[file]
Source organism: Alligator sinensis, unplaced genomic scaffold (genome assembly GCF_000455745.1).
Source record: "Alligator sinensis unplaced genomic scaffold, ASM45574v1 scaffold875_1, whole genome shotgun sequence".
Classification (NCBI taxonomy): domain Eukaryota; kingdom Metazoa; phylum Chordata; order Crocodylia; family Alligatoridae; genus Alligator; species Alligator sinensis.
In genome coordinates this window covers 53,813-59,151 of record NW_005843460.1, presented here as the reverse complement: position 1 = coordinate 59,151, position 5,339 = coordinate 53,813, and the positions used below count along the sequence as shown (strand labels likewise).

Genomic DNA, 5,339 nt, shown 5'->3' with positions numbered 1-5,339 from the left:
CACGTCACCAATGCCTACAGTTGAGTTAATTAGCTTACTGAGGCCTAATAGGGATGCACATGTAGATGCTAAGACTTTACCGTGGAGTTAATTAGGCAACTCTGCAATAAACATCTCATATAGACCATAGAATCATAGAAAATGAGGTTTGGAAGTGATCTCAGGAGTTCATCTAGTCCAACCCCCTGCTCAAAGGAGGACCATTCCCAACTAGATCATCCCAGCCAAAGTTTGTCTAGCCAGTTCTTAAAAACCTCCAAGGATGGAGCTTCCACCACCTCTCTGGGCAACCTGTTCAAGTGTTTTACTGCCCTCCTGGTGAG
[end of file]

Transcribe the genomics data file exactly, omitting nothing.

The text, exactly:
Source organism: Alligator sinensis, unplaced genomic scaffold (genome assembly GCF_000455745.1).
Source record: "Alligator sinensis unplaced genomic scaffold, ASM45574v1 scaffold875_1, whole genome shotgun sequence".
Classification (NCBI taxonomy): domain Eukaryota; kingdom Metazoa; phylum Chordata; order Crocodylia; family Alligatoridae; genus Alligator; species Alligator sinensis.
In genome coordinates this window covers 53,813-59,151 of record NW_005843460.1, presented here as the reverse complement: position 1 = coordinate 59,151, position 5,339 = coordinate 53,813, and the positions used below count along the sequence as shown (strand labels likewise).

Genomic DNA, 5,339 nt, shown 5'->3' with positions numbered 1-5,339 from the left:
CACGTCACCAATGCCTACAGTTGAGTTAATTAGCTTACTGAGGCCTAATAGGGATGCACATGTAGATGCTAAGACTTTACCGTGGAGTTAATTAGGCAACTCTGCAATAAACATCTCATATAGACCATAGAATCATAGAAAATGAGGTTTGGAAGTGATCTCAGGAGTTCATCTAGTCCAACCCCCTGCTCAAAGGAGGACCATTCCCAACTAGATCATCCCAGCCAAAGTTTGTCTAGCCAGTTCTTAAAAACCTCCAAGGATGGAGCTTCCACCACCTCTCTGGGCAACCTGTTCAAGTGTTTTACTGCCCTCCTGGTGAG